You have probably seen someone– a non-lawyer likely– selling living trusts, offering numerous promises, including “saving money,” avoiding probate, and reducing or avoiding taxes. Some salespeople will say that living trusts ensure privacy or can be used to prevent actions by creditors, including the government and health care providers. There are even trust “mills” that pump out trusts with little to no regard for the actual needs and desires of clients. It is imperative to make sure that you hire an expert to achieve your objectives. Attorneys have studied trusts in law school, know the place of trusts in an estate plan, and can provide a holistic solution for their clients that consider all of the circumstances of the household. Below, we will discuss the differences between revocable and irrevocable trusts and how a proper lawyer can help you achieve the goals mentioned with the correct legal instrument.
Trusts are not just for the top 1%
Trusts are appropriate for many people, have been significantly developed in the law and have become part of the mainstream estate plan. The benefits are real and justify the relatively modest costs. The COVID-19 pandemic has affected virtually everyone, leading many to turn to estate plans earlier in life to ensure that their assets are protected and will be available for future generations.
What is a Trust?
A trust is created by an instrument that allows a “Trustee” to hold assets on behalf of a party (a “Beneficiary.”) The assets are put into the trust by a “Grantor.” Trusts can be set up in a myriad of ways. Aside from the types discussed today, there are Testamentary Trusts, Qualified Terminable Interest Property (QTIP) Trusts, Charitable Remainder Trusts, Generation-skipping Trusts, Grantor Retained Annuity Trusts, etc. The main feature of a trust is that it dictates when and how assets are distributed to beneficiaries. As one would hope, you can be very precise with controlling when and to whom assets are conveyed. This has become an important feature as more and more families are of the blended variety. Because the assets are held by the trustee, depending on location, they are generally not probated.
A Living Trust
This type of trust has the feature that while the Grantor is alive, she can control the assets of the trust. She can name herself or someone she trusts as the Trustee. Co-trustees and successor Trustees can be named, as well. The trust can be dissolved at any time, up until the time when the Grantor passes. At that point, it becomes an irrevocable trust. One major benefit of this trust is that it will keep assets out of probate. In California, estates of a certain size need to go through a court-controlled probate process that is time-consuming and costly. A trust can also disincentivize beneficiaries from contesting the estate. Assets in the trust are managed by the trustee, so if the grantor has capacity issues, these assets may not need to be conserved initially.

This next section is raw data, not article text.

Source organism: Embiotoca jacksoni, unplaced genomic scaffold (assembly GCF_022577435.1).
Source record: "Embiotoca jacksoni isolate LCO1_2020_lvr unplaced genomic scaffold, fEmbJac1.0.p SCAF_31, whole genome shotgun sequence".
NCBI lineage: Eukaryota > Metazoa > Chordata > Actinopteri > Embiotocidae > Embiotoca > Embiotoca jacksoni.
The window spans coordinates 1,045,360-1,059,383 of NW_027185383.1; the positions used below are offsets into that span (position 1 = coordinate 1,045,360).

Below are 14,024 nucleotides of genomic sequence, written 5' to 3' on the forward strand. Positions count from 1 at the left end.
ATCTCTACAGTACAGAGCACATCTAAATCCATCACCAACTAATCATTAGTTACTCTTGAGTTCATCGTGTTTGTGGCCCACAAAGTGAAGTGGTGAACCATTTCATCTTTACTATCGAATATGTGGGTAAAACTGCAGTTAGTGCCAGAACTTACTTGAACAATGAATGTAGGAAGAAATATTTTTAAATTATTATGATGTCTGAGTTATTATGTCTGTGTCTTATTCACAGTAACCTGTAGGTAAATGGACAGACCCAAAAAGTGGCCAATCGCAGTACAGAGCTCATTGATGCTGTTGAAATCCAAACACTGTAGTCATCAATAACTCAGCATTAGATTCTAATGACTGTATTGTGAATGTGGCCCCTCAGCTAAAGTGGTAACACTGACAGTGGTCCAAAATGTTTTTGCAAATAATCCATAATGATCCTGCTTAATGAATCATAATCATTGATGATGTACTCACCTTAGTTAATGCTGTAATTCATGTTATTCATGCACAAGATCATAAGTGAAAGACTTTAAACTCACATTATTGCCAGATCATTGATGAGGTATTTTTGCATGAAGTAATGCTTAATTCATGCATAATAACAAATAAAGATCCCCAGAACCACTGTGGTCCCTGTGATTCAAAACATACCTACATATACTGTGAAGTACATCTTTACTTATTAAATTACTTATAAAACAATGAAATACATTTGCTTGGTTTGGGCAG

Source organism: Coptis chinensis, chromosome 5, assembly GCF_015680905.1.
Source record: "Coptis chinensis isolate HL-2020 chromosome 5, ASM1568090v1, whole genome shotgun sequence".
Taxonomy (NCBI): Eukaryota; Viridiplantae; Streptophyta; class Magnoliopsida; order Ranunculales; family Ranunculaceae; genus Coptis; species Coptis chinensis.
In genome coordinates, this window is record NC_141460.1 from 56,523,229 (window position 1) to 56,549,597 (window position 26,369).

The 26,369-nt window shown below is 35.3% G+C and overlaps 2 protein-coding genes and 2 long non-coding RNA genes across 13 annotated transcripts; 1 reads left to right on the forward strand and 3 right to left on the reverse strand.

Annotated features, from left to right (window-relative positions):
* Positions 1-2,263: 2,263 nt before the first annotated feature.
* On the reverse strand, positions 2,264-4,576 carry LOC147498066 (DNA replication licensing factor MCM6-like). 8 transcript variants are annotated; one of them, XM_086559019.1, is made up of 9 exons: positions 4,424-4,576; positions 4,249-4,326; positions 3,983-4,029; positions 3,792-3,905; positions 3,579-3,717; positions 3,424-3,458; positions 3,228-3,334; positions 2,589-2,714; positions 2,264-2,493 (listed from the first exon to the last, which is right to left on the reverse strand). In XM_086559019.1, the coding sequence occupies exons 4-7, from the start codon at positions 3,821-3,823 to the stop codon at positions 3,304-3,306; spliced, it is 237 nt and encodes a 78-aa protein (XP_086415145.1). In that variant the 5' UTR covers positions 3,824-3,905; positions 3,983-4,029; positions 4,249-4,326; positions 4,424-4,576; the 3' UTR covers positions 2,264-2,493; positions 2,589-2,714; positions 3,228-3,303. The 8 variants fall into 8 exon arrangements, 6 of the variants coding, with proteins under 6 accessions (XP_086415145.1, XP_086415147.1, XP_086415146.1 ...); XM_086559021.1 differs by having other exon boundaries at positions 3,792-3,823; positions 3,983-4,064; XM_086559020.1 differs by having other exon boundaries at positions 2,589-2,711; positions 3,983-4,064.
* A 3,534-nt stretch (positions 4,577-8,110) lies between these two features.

The important distinction is not between living and revocable trusts, because they are for most intents and purposes the same, but between revocable and irrevocable trusts.
The unique feature of an irrevocable trust is that it moves the assets out of the grantor’s hands irrevocably. Essentially, she will lose control of the trust because the trust cannot be altered by the grantor after it has been executed. The Grantor will not be subject to income and estate taxes generated by the assets. The assets will also be protected against a legal judgment against the Grantor and will not be probated. Thus, there are important benefits gained that offset the loss of control. If you want to maximize the economic protection of a trust, perhaps this trust is your choice.
With this type of trust, you can revoke, or change, the trust at any moment in your lifetime. You would be able to change, for instance, the amount of assets distributed to beneficiaries, or who the beneficiaries are. The advantage of this type of trust is that the assets within it are accessible to you during your lifetime and yet the trust indicates how they will be disbursed after you pass. This is beneficial for many reasons, including protecting the estate when beneficiaries may not have learned money management skills. However, in a revocable trust, you do not have some of the benefits of the irrevocable trust, including the shield against creditors. They do not save you income or estate taxes if the state treats the trust assets as the grantor’s property. If complete control of your trust assets while you are alive is important to you, this is a better choice for you.
Picking the Right Trust for You
As you may have concluded by now, choosing the right type of trust depends on your individual circumstances and your objectives. For many people, clarifying objectives is not an easy task, especially the first time around. Many questions come up that have not been thought about before. Outlining roughly what you want to happen is sufficient because when you meet with an attorney to draft the trust, the level of detail needed may change. The attorney can assist by asking questions and providing legal advice to make the process easy.
In this unpredictable economic and political atmosphere, it is best to do what you can to create certainty and reduce risk. Revocable and irrevocable trusts are likely an essential component of your estate plan to maximize asset protection and minimize taxes. Please do not hesitate to contact one of our experienced lawyers for legal advice. Call the trusted estate planning attorneys at Lowthorp, Richards, McMillan, Miller & Templeman at (805) 981-8555 or fill out our online contact form. We operate primarily in the Tri-Counties area – Ventura, Santa Barbara, and San Luis Obispo.